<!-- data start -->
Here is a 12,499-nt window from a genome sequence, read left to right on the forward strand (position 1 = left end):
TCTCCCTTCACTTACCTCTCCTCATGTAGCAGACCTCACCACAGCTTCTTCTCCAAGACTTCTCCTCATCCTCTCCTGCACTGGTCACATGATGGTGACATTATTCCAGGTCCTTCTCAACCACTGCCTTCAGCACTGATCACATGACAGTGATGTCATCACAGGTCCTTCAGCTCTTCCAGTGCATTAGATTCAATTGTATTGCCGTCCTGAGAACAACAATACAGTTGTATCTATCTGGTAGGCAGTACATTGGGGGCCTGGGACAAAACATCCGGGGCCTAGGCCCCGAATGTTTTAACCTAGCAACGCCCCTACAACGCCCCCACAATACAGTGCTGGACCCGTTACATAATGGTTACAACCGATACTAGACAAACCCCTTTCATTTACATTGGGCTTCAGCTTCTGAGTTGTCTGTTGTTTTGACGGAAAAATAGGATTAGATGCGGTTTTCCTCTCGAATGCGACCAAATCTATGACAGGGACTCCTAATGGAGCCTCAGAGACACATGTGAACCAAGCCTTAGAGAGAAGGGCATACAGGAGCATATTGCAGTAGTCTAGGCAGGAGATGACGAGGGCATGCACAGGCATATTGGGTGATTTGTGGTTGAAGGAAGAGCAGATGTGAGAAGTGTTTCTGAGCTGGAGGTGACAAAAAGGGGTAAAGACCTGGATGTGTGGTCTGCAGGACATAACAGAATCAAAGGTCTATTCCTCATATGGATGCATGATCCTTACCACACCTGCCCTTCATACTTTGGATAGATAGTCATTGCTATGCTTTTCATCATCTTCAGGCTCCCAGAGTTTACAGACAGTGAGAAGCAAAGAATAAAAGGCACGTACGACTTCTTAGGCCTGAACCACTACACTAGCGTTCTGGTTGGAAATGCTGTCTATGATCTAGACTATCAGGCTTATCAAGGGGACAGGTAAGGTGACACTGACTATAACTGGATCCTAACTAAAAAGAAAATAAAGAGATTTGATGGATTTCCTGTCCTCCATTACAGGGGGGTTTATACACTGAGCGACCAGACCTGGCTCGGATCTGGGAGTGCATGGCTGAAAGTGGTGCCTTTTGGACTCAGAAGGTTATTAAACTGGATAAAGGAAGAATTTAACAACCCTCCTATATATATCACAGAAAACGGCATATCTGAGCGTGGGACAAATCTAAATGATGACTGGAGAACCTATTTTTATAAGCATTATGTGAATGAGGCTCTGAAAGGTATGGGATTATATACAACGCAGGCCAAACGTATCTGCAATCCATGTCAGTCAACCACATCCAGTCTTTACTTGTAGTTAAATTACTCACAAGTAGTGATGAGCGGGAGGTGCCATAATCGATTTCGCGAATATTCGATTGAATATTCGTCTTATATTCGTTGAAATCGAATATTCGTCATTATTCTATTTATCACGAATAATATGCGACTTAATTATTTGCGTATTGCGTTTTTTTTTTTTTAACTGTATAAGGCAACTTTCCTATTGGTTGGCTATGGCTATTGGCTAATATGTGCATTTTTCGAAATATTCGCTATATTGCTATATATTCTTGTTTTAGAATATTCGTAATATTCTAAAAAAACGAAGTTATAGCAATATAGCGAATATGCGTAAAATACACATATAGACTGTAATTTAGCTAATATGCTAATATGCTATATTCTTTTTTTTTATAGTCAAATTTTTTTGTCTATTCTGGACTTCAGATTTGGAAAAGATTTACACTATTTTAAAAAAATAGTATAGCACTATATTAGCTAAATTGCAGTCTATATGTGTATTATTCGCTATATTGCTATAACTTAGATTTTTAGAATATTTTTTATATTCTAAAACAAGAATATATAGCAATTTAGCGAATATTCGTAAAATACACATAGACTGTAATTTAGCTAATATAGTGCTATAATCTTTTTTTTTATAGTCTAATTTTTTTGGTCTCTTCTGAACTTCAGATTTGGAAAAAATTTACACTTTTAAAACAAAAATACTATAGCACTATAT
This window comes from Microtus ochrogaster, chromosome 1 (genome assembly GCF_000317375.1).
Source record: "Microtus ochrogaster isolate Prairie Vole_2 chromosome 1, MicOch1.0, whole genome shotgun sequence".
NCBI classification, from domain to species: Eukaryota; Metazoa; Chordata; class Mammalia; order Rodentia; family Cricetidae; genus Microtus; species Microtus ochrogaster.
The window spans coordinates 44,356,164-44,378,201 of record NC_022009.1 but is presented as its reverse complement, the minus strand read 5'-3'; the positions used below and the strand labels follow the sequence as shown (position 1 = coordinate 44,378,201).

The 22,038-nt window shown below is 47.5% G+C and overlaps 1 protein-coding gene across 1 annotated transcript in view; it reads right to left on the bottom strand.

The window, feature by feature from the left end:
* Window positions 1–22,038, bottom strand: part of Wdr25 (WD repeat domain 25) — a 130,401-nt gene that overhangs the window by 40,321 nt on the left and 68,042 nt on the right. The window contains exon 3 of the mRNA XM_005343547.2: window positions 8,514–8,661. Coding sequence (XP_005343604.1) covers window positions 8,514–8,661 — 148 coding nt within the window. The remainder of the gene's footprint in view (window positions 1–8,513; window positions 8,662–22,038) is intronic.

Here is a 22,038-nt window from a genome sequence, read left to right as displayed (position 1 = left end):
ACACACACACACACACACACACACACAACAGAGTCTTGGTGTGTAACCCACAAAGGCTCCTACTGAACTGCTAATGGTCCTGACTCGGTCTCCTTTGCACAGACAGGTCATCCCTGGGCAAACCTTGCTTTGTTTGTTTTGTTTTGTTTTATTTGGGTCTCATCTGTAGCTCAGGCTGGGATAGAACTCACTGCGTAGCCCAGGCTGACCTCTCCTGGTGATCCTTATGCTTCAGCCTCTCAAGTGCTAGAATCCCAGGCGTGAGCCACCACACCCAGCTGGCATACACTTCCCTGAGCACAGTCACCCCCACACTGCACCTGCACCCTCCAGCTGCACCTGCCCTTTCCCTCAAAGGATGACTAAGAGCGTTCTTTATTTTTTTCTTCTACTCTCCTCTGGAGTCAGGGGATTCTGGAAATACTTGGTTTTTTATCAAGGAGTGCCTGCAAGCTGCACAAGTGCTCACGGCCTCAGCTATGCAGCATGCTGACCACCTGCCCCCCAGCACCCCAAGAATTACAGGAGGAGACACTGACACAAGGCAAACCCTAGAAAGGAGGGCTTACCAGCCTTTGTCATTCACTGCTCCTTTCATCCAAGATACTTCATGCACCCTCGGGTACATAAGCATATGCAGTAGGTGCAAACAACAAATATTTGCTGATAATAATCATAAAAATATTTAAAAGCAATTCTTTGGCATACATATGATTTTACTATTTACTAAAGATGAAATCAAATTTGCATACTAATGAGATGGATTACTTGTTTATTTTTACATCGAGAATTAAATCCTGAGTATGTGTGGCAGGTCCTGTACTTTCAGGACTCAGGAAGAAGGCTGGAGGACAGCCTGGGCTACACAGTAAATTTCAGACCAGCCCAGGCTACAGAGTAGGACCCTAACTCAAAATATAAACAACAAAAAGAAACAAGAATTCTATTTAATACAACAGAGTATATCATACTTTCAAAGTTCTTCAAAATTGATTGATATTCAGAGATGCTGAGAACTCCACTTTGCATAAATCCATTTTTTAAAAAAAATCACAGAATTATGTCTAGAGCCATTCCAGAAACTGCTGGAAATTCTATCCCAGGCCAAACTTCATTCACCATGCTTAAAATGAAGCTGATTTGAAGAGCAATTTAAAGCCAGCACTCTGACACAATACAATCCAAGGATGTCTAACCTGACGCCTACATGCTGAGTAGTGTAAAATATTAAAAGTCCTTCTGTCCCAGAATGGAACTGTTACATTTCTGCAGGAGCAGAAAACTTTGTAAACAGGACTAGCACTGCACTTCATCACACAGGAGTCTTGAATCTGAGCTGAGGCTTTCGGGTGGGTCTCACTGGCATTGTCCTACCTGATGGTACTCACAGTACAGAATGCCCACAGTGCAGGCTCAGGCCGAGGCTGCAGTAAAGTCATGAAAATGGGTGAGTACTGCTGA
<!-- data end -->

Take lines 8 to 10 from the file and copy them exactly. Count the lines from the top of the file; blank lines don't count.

The window, feature by feature from the left end:
* Window positions 1–22,038, bottom strand: part of Wdr25 (WD repeat domain 25) — a 130,401-nt gene that overhangs the window by 40,321 nt on the left and 68,042 nt on the right. The window contains exon 3 of the mRNA XM_005343547.2: window positions 8,514–8,661. Coding sequence (XP_005343604.1) covers window positions 8,514–8,661 — 148 coding nt within the window. The remainder of the gene's footprint in view (window positions 1–8,513; window positions 8,662–22,038) is intronic.

Here is a 22,038-nt window from a genome sequence, read left to right as displayed (position 1 = left end):